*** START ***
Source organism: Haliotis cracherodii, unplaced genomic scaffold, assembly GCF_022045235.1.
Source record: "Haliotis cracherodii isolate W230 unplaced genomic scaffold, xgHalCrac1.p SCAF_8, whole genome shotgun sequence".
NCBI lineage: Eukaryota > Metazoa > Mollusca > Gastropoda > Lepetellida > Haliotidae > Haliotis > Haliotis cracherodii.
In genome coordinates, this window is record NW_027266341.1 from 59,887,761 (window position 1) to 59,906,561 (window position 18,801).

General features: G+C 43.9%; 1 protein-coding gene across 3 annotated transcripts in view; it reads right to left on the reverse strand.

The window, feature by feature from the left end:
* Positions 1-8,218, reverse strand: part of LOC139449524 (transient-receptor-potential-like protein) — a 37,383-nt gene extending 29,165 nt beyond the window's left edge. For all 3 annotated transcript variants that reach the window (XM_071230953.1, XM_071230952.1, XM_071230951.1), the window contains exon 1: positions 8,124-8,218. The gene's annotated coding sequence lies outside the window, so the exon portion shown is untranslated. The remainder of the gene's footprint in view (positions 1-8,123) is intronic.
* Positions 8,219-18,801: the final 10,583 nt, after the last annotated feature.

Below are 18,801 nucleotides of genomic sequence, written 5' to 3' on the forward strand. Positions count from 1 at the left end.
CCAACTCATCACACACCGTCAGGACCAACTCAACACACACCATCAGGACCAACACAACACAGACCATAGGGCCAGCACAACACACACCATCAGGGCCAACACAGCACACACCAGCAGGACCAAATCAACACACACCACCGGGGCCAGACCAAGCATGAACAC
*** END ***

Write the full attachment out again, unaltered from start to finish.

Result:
Source organism: Haliotis cracherodii, unplaced genomic scaffold, assembly GCF_022045235.1.
Source record: "Haliotis cracherodii isolate W230 unplaced genomic scaffold, xgHalCrac1.p SCAF_8, whole genome shotgun sequence".
NCBI lineage: Eukaryota > Metazoa > Mollusca > Gastropoda > Lepetellida > Haliotidae > Haliotis > Haliotis cracherodii.
In genome coordinates, this window is record NW_027266341.1 from 59,887,761 (window position 1) to 59,906,561 (window position 18,801).

General features: G+C 43.9%; 1 protein-coding gene across 3 annotated transcripts in view; it reads right to left on the reverse strand.

The window, feature by feature from the left end:
* Positions 1-8,218, reverse strand: part of LOC139449524 (transient-receptor-potential-like protein) — a 37,383-nt gene extending 29,165 nt beyond the window's left edge. For all 3 annotated transcript variants that reach the window (XM_071230953.1, XM_071230952.1, XM_071230951.1), the window contains exon 1: positions 8,124-8,218. The gene's annotated coding sequence lies outside the window, so the exon portion shown is untranslated. The remainder of the gene's footprint in view (positions 1-8,123) is intronic.
* Positions 8,219-18,801: the final 10,583 nt, after the last annotated feature.

Below are 18,801 nucleotides of genomic sequence, written 5' to 3' on the forward strand. Positions count from 1 at the left end.
CCAACTCATCACACACCGTCAGGACCAACTCAACACACACCATCAGGACCAACACAACACAGACCATAGGGCCAGCACAACACACACCATCAGGGCCAACACAGCACACACCAGCAGGACCAAATCAACACACACCACCGGGGCCAGACCAAGCATGAACAC